quills (Weerasinghe & Gunasena, 2003).
Cinnamomum aromaticum Nees
Cinnamomum aromaticum is native to China, and thus is considered by the
Chinese to be superior in quality to C. verum. It is cultivated in the Southeast
provinces of China, namely Jiangxi and Guangdong. It is also cultivated in
Calcutta, India, Vietnam, and Indonesia. The Vietnamese, qing hua gui is said to
be of superior quality .
Cassia bark is peeled from the shoots of 5-7 year old coppiced bushes in
March through May when the shoot reaches 4cm in diameter. The twigs and
leaves are removed and then used for distillation. The periderm is scraped off
carelessly by planing which leaves behind patches of cork. The quills may be
single or double in layer. They are laid out to dry in the sun and shade and are
then packaged up in bundles for export. (Chen & Chen, 2003; Felter & Lloyd,
1898; USD, 1926).
Store away from light in a non-plastic, metal or glass container (Wichtl, 1994).
Therapeutic Profile:
Based on the literature, C. verum and C. aromaticum overlap greatly in their
therapeutic applications with many sources advocating their interchangeability.
An effort has been made in the text of this therapeutic profile to mention the
species where it is uniquely applicable.
Insulin mimetic
Specific Indications
•Flatulent dyspepsia, distension, and/or nausea with intestinal colic; anorexia,
diarrhea, or the common cold.
•Insulin resistance/ Type 2 diabetes
• “Post-partum and other uterine hemorrhage, with profuse flow, cold extremities,
and pallid surface; haematuria; haemoptysis” (Felter & Lloyd, 1898).
•Deficient Kidney yang- wheezing, dyspnea, phlegm and cold extremities, sore
throat and coldness of the lower extremities. In conditions in need of dispelling
cold, warming the spleen, and relieving pain such as epigastric and abdominal
coldness and pain or vomiting and diarrhea. When cold invades the blood level
such as in irregular menses, amenorrhea, and postpartum pain. Also in issues of
blood stasis with cold and dampness; Yin sores. (Chen & Chen, 2003).
Traditional Uses
Cinnamon has been described as being among the most efficient
aromatics, possessing a warming, carminative, astringent quality that has made it
suitable for many stomach ailments such as flatulence, diarrhea, colic, and
nausea (USD, 1918).
Cinnamon has traditionally been used to check menstrual flooding and to
prevent chills and cramps associated with menses. It is also used to alleviate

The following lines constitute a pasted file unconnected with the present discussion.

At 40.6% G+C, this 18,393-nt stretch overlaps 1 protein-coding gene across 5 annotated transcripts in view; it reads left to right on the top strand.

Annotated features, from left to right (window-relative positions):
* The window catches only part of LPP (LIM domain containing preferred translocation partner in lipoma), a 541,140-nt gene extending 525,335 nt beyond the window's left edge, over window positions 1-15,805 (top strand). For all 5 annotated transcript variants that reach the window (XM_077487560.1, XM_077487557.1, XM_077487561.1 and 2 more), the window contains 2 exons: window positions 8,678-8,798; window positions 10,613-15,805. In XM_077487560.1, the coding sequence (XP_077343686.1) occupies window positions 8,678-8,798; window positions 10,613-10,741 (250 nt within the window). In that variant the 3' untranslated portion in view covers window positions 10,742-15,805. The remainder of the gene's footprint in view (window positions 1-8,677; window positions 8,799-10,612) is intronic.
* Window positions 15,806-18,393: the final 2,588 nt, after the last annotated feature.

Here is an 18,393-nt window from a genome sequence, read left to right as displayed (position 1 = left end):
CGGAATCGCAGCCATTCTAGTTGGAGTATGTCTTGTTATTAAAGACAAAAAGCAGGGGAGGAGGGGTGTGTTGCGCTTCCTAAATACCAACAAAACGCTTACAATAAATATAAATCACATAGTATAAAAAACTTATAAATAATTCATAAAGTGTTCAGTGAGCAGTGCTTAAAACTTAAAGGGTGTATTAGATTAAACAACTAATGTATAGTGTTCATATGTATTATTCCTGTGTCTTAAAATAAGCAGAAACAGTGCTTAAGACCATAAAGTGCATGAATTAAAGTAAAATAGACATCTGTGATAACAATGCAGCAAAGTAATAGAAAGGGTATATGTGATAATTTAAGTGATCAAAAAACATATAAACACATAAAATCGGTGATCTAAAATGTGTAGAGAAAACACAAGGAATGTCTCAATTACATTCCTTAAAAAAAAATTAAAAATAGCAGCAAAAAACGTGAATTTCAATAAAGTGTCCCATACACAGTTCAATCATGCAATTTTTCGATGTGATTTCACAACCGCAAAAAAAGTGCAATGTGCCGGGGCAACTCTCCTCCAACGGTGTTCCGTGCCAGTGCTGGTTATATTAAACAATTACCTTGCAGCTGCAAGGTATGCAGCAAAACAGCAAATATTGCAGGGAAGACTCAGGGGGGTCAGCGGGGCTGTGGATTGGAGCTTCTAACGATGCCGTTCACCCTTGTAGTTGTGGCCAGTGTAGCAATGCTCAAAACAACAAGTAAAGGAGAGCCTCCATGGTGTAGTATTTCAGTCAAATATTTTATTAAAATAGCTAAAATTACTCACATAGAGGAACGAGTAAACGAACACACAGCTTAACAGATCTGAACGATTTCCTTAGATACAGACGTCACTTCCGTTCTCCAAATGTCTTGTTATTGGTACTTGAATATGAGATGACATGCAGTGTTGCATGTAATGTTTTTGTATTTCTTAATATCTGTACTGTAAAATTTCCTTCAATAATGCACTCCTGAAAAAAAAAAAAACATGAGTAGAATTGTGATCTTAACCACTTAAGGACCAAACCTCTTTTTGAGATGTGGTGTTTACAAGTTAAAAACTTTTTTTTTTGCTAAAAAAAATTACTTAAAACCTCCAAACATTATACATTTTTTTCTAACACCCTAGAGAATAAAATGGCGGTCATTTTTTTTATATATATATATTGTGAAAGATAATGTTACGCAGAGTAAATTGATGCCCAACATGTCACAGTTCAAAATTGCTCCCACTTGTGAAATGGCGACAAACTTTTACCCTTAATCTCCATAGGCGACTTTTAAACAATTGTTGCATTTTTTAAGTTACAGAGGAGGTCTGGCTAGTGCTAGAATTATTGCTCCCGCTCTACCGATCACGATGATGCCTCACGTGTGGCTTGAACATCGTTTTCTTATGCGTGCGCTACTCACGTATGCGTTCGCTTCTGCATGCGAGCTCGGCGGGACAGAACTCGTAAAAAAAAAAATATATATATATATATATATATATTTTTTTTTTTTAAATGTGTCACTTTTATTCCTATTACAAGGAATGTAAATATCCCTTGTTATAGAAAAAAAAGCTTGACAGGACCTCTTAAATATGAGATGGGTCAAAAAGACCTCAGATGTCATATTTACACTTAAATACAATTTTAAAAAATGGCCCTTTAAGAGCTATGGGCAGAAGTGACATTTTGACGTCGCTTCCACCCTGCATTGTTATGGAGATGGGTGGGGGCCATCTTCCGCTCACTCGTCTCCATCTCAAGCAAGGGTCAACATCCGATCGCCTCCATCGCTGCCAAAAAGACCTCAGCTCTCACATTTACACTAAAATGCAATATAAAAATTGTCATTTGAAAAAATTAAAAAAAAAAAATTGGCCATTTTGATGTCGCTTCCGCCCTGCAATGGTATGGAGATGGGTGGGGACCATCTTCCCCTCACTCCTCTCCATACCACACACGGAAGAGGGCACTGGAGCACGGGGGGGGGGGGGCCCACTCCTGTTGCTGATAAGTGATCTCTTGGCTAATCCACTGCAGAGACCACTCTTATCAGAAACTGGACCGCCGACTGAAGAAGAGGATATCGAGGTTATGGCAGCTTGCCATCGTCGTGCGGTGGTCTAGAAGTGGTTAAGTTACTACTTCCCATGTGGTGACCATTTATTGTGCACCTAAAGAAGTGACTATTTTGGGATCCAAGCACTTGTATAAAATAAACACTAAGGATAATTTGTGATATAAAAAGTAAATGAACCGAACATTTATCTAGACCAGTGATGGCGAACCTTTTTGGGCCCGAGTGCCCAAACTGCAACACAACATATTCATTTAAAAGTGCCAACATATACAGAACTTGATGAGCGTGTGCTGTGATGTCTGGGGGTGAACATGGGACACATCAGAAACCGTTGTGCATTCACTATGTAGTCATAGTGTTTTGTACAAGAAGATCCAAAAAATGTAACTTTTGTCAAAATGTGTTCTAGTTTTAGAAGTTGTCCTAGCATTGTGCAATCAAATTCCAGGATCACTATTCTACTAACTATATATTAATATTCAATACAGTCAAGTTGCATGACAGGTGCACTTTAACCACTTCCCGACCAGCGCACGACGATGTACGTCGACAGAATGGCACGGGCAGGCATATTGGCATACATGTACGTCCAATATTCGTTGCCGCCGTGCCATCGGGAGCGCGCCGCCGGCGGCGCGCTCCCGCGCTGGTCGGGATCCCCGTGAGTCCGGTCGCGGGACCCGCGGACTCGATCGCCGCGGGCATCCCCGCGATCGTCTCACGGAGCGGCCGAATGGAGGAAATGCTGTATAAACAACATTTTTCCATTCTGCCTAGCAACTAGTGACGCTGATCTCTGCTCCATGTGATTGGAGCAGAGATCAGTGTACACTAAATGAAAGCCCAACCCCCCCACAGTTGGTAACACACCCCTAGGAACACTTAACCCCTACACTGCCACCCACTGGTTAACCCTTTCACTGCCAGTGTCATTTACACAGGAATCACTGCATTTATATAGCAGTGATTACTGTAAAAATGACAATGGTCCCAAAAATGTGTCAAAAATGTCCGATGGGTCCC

excessive uterine bleeding post partum. The Eclectic literature describes
cinnamon’s uses as a Stimulant, tonic, stomachic, carminative, and astringent. It
also reports the use of cinnmon for a variety of women’s issues. Cinnamon had
the reputation as an emmenagogue and as an agent to inhibit lactation. It is
described as one of the most efficient and prompt remedies for uterine and post
partum bleeding. For this purpose, drop doses were given frequently. While
cinnamon could be used appropriately for bleeding in other parts of the body, its
effects were seen most efficiently upon the uterine muscles which were said to
contract under cinnamon’s influence (Felter & Lloyd, 1898). The eclectics
understood that the hemostatic quality of cinnamon could not be wholly attributed
to the tannins because a tincture of the oil was as effective. The Eclectics
recognized cinnamon’s effectiveness against germs and employed its use as a
germicidal agent in cases of the common cold. It was also used to check
diarrhea where it was most commonly given as a powder in large doses where
there was no worry of inflammation (Felter, 1922).
The powdered bark in water has been used applied to the temple for
headaches and neuralgia. And the Lebanese have used it as a stimulant for
colds, rheumatism, halitosis, and for drooling. The Unani consider it carminative,
using it for abdominal pain and hiccups and as a liver tonic and for piles. They
also use cinnamom for colds and bronchitis, as an expectorant, as a sialogogue,
and as an anti-inflammatory agent. While the Ayurvedics use cinnamon for
biliousness, bronchitis, diarrhea, itchiness, worms, parched mouth, cardiac,
rectal, and urinary problems. To them it is also considered an aphrodisiac and a
tonic and has been used for gas, anorexia, toothache, and nausea (J Duke,
Rou gui (C. aromaticum) has a long tradition of application in the Chinese